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Amazon Kindle: The Best eReader On Android, And Here’s Why


Now I know that almost everyone reading this article has heard of Amazon Kindle. Amazon is a web giant, and has continued to grow since their launch of the Amazon App Store, the Amazon Cloud player, and most recently, their first Android tablet the Kindle Fire. However, while Amazon is moving towards other types of media, we must remember one of the founding services that made them so strong in the first place: Kindle.

As I’ve said earlier, most people have heard of Kindle, so the point of this article is not to help you guys discover a new app. It is, however, designed to help you guys see what, in my opinion, is the best book and magazine reader available on Android. Kindle has a lot of similar features with its main two competitors: Nook and Google Books. Google Books is a pretty good service and comes pre-installed on Android devices, so a lot of users who don’t care to use it give negative ratings on the Market making the app look worse than it is. The service isn’t bad though, it’s good, and it gets the job done, but there are some complaints I have with Google Books. Firstly, Google Books is growing every day, and isn’t quite the reading giant that Kindle is, which is the reason why the reading selection is slightly more linear when it comes to Google Books. The service has most of the books one would want to read, but not everything. Kindle has close to everything. Another problem with Google Books is the reading sync from device to device. At one point there was only one way sync, if you read on your phone and went to read on your tablet it would sync the farthest read position, but not vice versa. This has been fixed–sort of. The syncing isn’t as snappy as it should be, and while it is there, sometimes Google Books can’t recognize that you’ve read further on another device until you’ve totally backed out of the book on both devices. Overall, Google Books is good, but Amazon has a little more to offer.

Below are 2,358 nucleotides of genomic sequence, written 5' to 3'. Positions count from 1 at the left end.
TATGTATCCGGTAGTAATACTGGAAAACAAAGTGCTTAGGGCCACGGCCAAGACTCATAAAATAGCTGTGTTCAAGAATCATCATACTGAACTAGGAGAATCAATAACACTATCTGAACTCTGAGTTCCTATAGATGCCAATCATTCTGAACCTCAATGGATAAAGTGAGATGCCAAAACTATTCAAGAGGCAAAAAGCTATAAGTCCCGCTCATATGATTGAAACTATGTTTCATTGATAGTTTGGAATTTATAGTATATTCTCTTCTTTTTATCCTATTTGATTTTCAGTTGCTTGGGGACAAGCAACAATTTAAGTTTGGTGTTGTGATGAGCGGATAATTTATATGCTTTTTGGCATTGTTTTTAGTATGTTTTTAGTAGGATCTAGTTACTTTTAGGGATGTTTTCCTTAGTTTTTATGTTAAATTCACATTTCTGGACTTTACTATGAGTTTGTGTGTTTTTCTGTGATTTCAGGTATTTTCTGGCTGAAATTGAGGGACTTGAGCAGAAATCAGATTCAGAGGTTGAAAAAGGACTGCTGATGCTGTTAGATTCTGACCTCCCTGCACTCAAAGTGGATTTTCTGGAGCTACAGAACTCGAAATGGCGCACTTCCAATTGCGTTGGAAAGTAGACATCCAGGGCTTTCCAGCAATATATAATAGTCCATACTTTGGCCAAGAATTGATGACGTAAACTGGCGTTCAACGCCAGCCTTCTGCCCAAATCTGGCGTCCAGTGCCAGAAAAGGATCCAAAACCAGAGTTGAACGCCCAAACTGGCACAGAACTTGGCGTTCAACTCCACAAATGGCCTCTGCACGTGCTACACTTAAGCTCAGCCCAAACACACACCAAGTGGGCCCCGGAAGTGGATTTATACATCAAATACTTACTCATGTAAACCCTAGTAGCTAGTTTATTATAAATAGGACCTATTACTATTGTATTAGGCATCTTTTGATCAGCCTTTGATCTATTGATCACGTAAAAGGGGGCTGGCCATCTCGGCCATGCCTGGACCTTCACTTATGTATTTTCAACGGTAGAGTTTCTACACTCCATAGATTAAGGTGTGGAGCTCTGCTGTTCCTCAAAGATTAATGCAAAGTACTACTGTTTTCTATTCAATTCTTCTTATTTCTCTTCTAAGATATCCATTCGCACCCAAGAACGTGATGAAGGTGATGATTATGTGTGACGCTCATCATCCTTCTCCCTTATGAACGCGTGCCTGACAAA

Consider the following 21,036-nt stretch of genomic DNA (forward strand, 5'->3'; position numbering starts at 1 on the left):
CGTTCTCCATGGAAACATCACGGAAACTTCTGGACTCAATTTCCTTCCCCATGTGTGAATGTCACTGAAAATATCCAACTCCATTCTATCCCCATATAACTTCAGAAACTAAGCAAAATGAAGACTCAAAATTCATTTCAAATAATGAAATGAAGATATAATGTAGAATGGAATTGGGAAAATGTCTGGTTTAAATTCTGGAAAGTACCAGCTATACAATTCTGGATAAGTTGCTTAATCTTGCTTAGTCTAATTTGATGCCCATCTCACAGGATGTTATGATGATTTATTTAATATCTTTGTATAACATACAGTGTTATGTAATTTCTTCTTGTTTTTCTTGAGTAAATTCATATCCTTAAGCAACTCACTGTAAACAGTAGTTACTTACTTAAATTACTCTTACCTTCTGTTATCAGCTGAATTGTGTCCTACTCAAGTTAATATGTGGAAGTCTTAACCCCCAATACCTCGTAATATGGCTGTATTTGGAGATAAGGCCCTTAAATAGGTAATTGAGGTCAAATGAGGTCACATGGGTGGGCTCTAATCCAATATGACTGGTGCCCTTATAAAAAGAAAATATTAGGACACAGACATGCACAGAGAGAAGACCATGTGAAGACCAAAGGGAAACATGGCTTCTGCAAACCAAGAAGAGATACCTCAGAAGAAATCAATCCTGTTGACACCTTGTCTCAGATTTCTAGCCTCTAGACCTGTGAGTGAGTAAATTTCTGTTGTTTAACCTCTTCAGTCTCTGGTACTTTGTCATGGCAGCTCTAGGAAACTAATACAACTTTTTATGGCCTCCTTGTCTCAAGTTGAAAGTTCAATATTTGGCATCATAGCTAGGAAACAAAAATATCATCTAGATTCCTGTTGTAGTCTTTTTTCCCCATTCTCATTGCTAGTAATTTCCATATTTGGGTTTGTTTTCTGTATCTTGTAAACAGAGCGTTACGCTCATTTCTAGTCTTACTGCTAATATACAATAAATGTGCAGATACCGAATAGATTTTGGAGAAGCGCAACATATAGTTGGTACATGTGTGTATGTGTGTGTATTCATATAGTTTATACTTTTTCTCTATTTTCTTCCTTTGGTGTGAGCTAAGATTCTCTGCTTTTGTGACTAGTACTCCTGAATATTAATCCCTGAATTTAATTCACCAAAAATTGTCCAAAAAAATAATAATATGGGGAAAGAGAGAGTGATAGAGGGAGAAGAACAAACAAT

Nook is also a competitor with both Amazon Kindle and Google Books, and while it is a popular service, there are also a few reasons I would choose Amazon over Nook. Nook has, with recent updates, experienced a ton of issues with being able to access and archive bought books and magazines. This causes a lot of frustration when users are just trying to read a book, and really takes out a lot of the convenience of having an eReader. Nook is  a good service, but like Google Books, Amazon has it 1-up’d in a few areas.

Amazon Kindle is by far the best eReader on Android, in my opinion. From the fantastic syncing from device to device, right down to the simplified options it offeres right from the start. For example, one thing Kindle has that other readers don’t is a built-in dictionary that, once downloaded, will define any word chosen out of a book. This makes reading so much more intuitive, with a native dictionary clearing up any context or understanding issues. Another thing Amazon got right was their notes and bookmarks. Kindle allows users to highlight any sentences or phrases or even words in a book, and write a note about them and even bookmark the page. As a high school student, this is a huge help when it comes to book reports and projects, and even saving memorable portions of books to come back to later. Amazon also has a huge library of different books and magazines to choose from, making it one of the best eReading experiences around. Kindle isn’t perfect, but it’s pretty close, and definitely closer than most of its competitors. If you’re a reader and are still looking for the best option to reading on Android, be sure to check out Kindle in the Android Market.

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